Hello and welcome to our series on the Boston Tea Party. This event, like Washington crossing the Delaware or the winter at Valley Forge, is familiar to all Americans—or at least the name is. Most people are hard-pressed to come up with any details on what happened and why. Here we’ll go beyond the men dressed as Indians and the tea dumped in the harbor and the refusal to pay taxes to explain how events unfolded and we’ll start by showing that one of those three details is all wrong.
Throughout, we’ll be hugely indebted to Benjamin Carp’s fantastic, must-read for all Americans Defiance of the Patriots: The Boston Tea Party and the Making of America. If you are left wanting more after this series, buy that book and enjoy.
Let’s start, as we must, with taxes. We have all been told that British taxes on everyday American goods like paper, sugar, and tea were bitterly resented by colonists, who refused to pay them. This is an oversimplification and so, inevitably, it’s inaccurate. The issue was more complicated: after the huge expense of fighting the French and Indian War (aka the Seven Years’ War) against France both in Europe and in North America, Britain’s people were taxed to the hilt. They had helped pay for three wars against the Dutch from 1652-1674, as well as several wars with France, including the War of the Spanish Succession (Queen Anne’s War) and King George’s War between 1689 and 1748. By the end of the French and Indian War, Britons living in the British Isles could pay no more without wrecking the economic revolution developing in England at the time (the foundation of modern capitalism).
So the British turned to the Americans for help. The Americans had been the ones clamoring for Britain to put an end to the French and Indian threat on their doorstep, and they had made a lot of money selling supplies at hugely inflated prices to the British Army. Now Britain asked them to help pay up.
Most Americans supported this, with one caveat: they wished that they could have a say in how they were taxed—how much, and on what goods. But since they did not have representatives in Parliament, they could not have a say. American leaders had been petitioning formally and informally for reprentatives to Parliament for years to no avail. So after 1763, when the French and Indian War ended, Britain alone decided the tax rate and the goods to be taxed.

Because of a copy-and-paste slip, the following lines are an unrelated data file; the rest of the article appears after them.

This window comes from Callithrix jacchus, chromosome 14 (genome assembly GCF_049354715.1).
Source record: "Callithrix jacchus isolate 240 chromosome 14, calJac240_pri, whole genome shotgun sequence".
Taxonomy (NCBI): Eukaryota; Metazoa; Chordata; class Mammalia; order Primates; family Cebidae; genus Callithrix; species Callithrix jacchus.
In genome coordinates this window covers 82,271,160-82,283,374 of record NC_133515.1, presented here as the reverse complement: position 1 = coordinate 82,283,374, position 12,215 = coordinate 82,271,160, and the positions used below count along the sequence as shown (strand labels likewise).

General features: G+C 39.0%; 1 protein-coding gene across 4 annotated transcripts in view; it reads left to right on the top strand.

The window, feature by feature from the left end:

Most Americans would have gone along with this, at least for a while. But the real problem with the new taxation was this: the tax money went, in large part, to pay the salaries of British officials in America. That is, the tax money Americans paid did not a) get directly applied to the war debt; b) did not go to provide any services for Americans, but c) was used to pay the salaries of the royal governors, customs officials, and others.
Think of it this way: today we pay taxes to get services. Our taxes fund social programs like Medicare, Head Start, and others. We may not always like our tax rate, but at least we can say the money is coming back to the people in some important way. But in America in the 1760s, tax money just went to pay politicians. It would be like state taxes going to pay the governor’s salary, the salaries of state representatives, and city mayors, and nothing else—no services.
Worse, in colonial America a large portion of the new taxes went to pay one royal official in particular: the tax collector. So American tax money went to the tax collector who then had every incentive to demand strict enforcement of every tax, and to welcome new taxes.
This was the problem with taxes in post-war America. Americans had no say in how they were taxed, and their money went to enrich the government officials who collected taxes basically as salary.
In Massachusetts, there was a way to fight back. Massachusetts, unlike most of the other English colonies, was founded as an independent colony. It was not under the control of King or Parliament. It elected its own officials, from governor to colonial legislature. In the other colonies, the governor was appointed by the king and and people had no say. This royal governor often appointed members to the colonial legislature. This way, the governor could prevent the legislature from pursuing policies that negatively impacted the crown financially or politically. When Massachusetts was at last brought under direct royal control in 1691, it struck a unique deal: its governor would be appointed by the king, with no input from the people of the colony, but its legislature would remain popularly elected. And in Massachusetts, “popular” had real meaning. Almost every white male was a freeman, with voting rights. Property ownership was not a requirement. So the colony had a truly popular legislature, which took its responsibility of representing the interests of the people seriously. The Massachusetts legislature, called the General Court, would fight the royal governor and tax officials when they attempted to enforce the new tax on tea.
Thus, Massachusetts was particularly able to mount a defense against the post-war taxation, because its legislature actually represented the people. But they were not the only colonies to do so. New York and Pennsylvania launched vigorous anti-tax protests as well, as we’ll see, and criticized Massachusetts for not being radical enough—at least until the night of the Tea Party.
In the next post, we’ll look at the reasons why tea, of all the commodities that were taxed, became the hottest issue, and we’ll explain the customs rules that led Massachusetts men to decide that dumping the tea was necessary.